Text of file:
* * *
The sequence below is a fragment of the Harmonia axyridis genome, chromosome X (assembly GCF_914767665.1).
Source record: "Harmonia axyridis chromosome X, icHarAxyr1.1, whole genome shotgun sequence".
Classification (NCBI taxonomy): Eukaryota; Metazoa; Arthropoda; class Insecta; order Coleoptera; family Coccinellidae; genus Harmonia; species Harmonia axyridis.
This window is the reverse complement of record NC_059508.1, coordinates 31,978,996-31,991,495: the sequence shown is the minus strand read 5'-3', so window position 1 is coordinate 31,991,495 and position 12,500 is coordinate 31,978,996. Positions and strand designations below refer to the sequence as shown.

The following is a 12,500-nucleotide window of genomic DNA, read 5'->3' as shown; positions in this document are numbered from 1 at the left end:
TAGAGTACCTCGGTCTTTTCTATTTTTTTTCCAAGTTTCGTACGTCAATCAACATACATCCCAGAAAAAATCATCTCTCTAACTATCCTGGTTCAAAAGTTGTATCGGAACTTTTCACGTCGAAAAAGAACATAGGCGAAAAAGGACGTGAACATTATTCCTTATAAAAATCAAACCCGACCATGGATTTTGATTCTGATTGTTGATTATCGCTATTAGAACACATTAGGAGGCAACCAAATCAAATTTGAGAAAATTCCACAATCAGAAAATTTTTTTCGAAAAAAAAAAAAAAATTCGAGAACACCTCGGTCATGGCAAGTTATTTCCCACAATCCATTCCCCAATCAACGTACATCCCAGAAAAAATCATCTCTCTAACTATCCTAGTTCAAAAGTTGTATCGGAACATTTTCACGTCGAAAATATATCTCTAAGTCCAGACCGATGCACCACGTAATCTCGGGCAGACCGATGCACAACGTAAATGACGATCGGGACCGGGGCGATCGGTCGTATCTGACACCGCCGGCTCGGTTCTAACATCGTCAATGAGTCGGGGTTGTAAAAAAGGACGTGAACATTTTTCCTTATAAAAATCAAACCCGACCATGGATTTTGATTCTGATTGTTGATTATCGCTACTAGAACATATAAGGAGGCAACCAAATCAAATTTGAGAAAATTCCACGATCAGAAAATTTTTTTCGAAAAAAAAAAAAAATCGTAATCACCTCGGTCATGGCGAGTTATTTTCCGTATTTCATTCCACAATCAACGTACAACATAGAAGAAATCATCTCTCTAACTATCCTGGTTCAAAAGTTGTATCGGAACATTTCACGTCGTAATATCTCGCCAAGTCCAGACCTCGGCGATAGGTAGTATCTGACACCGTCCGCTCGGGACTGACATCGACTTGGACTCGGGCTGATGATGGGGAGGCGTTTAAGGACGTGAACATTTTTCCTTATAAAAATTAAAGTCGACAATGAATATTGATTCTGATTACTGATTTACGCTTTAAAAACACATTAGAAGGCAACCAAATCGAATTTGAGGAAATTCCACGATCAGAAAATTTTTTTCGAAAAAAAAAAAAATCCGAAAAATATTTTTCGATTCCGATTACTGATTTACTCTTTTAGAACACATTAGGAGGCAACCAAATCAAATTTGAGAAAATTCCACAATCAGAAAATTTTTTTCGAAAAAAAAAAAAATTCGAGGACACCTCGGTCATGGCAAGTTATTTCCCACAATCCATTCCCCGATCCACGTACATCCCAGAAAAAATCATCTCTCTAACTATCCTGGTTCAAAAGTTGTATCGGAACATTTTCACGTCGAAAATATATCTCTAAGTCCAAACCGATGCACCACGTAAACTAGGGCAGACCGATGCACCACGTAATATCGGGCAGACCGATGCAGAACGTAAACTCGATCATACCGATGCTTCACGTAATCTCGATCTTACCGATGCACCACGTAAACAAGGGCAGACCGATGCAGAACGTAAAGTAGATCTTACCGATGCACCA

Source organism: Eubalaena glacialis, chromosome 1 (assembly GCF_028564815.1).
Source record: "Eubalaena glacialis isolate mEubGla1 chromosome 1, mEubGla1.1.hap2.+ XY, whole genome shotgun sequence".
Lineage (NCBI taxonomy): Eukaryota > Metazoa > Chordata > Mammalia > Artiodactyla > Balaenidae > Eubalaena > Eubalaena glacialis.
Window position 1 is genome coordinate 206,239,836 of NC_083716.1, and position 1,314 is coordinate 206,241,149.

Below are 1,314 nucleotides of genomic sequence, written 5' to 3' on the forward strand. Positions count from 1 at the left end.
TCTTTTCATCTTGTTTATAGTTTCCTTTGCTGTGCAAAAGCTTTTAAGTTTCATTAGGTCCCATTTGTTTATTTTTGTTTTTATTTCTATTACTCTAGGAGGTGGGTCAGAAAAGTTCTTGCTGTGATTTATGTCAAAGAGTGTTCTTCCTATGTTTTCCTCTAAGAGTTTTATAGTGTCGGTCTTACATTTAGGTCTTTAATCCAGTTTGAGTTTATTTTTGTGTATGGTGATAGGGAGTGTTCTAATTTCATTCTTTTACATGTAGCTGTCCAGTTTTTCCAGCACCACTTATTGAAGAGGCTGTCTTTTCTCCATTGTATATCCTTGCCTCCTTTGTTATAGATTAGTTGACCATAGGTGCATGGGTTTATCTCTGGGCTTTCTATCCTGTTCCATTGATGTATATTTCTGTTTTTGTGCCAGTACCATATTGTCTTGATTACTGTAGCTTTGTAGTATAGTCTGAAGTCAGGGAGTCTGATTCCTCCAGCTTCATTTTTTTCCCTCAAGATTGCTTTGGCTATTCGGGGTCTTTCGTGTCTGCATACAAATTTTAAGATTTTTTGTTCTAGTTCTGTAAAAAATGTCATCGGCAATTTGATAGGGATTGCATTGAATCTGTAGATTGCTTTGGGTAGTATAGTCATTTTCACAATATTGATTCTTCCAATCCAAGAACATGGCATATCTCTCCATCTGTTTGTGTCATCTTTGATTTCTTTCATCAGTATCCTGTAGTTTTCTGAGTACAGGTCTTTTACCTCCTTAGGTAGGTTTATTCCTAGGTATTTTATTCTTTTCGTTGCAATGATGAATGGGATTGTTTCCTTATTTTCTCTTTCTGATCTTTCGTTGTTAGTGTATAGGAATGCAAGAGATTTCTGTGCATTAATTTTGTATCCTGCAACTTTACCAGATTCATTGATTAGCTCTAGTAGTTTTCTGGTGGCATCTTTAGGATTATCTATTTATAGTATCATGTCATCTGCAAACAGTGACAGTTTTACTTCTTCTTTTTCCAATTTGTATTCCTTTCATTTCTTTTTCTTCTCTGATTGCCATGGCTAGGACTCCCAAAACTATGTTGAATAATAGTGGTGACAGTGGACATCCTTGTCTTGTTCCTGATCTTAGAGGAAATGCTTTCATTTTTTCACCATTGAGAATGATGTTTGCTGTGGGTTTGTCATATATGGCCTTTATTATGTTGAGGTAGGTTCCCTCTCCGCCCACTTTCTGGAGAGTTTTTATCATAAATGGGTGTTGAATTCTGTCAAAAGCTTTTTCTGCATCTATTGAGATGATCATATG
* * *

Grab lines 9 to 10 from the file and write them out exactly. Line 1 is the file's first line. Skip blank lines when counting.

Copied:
Lineage (NCBI taxonomy): Eukaryota > Metazoa > Chordata > Mammalia > Artiodactyla > Balaenidae > Eubalaena > Eubalaena glacialis.
Window position 1 is genome coordinate 206,239,836 of NC_083716.1, and position 1,314 is coordinate 206,241,149.